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Vegetarian Curry Laksa

Vegetarian Curry Laksa Recipe - This fragrant, vibrantly colored, rich bowl called laksa can be thought of as the Malaysian street-food counterpart to Japanese ramen. Authentic, non-vegetarian versions call for seafood in most of the primary components. My vegetarian laksa is a little lighter, but still has a good deal of body from the coconut milk and a heady, fragrant spiciness from curry paste. I encourage you to make your own curry paste—the recipe that follows is modeled after a fragrant Malaysian curry paste, and the most complicated part about it is sourcing the galangal, fresh turmeric, and lemongrass. But you can certainly substitute store-bought curry paste—just check to make sure all the ingredients are vegetarian. Brown rice vermicelli noodles make a great substitute for the wheat noodles used here.

Vegetarian Curry Laksa Recipe


  • 2 tablespoons coconut oil
  • ½ cup Red Curry Paste, or one 4-ounce can store-bought red curry paste
  • 3 cups vegetable stock, preferably homemade
  • 1¾ cups coconut milk (one 14-ounce can)
  • 1 branch fresh curry leaves (optional)
  • 1 teaspoon fine sea salt
  • 1 teaspoon sugar
  • 2 cups mung bean sprouts
  • 4 ounces green beans, stem ends trimmed
  • 8 ounces dried or 12 ounces fresh ramen noodles
  • 1 cup shredded savoy or green cabbage
  • 4 large boiled eggs, firm yolks, halved
  • ½ cup quartered cherry tomatoes
  • ½ cup coarsely chopped roasted peanuts, for garnish
  • 1 cup coarsely chopped fresh cilantro leaves and tender stems, for garnish
  • Lime wedges, for serving

How to make Vegetarian Curry Laksa

  1. Heat the coconut oil in a saucepan over low heat. Add the curry paste and cook, stirring frequently, until darkened, very fragrant, and caramelized, 20 to 30 minutes. Add a big splash of the vegetable stock and use a wooden spoon to scrape up any browned bits from the bottom of the pan, then add the rest of the stock, the coconut milk, and curry leaves, if using. Bring to a simmer and cook gently for 20 minutes. Add the salt and sugar, then taste and adjust the seasonings as necessary. Remove from the heat.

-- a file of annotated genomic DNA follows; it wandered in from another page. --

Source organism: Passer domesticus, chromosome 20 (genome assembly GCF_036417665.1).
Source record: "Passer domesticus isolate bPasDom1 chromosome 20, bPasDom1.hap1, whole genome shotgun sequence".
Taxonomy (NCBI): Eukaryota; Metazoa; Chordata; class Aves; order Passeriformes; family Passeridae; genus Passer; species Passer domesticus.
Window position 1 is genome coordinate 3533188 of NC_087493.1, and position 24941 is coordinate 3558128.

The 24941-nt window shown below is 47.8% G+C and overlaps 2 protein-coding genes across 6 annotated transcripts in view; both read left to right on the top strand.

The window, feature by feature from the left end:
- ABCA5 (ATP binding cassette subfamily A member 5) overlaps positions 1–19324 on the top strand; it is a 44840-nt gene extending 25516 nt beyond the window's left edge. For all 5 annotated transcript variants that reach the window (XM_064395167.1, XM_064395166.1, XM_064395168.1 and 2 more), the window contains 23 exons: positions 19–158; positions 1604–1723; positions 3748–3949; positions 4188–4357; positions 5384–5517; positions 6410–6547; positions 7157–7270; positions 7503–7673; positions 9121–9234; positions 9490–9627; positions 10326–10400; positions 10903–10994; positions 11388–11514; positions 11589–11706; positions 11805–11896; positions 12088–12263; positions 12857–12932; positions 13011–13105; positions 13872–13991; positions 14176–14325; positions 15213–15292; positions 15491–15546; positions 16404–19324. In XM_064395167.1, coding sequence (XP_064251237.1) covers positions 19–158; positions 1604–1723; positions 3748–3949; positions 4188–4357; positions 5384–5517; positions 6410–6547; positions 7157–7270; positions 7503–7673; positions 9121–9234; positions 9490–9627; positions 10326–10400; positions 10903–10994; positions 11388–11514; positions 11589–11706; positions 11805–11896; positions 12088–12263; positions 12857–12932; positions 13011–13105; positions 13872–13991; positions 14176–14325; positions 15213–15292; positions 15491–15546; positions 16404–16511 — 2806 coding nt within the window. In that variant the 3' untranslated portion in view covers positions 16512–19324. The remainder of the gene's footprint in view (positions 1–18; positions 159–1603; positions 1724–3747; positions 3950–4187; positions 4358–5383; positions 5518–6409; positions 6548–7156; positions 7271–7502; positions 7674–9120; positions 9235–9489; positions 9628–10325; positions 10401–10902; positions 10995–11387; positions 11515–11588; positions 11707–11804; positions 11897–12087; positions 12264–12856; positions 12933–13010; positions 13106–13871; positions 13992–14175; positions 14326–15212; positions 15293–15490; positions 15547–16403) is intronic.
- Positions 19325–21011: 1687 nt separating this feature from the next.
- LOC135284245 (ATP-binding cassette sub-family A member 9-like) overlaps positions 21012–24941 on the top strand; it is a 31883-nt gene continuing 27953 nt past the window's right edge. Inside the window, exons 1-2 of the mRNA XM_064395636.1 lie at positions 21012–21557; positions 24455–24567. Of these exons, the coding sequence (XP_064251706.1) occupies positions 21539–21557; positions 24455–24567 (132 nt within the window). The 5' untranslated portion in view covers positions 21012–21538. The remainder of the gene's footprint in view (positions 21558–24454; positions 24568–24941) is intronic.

2. Bring a saucepan of water to boil and salt it lightly. Prepare an ice-water bath.
  3. Place the bean sprouts in a sieve and dip them into the boiling water for 10 seconds. Lift out of the water and immediately rinse under cold running water.
  4. Using the same boiling water, blanch the green beans for about 1 minute, until just tender (test by piercing one with a paring knife). Use a spider skimmer or slotted spoon to transfer the green beans to the ice-water bath, reserving the boiling water, then drain the green beans.
  5. Return the water to a boil. Add the noodles, in a strainer basket or the pasta insert that comes with your stockpot if you have one, and cook until tender, usually 4 to 7 minutes for dried (or according to the package instructions), or 60 to 90 seconds for fresh. Lift out the noodles, reserving the cooking water, and thoroughly rinse the noodles under cold running water in order to remove excess starch. Quickly dunk them back into the hot water to reheat. Divide among four bowls.
  6. Top the noodles in each bowl with the bean sprouts, green beans, cabbage, eggs, and tomatoes. Divide the broth among the bowls. Garnish with the peanuts and cilantro and serve immediately, with the lime wedges on the side.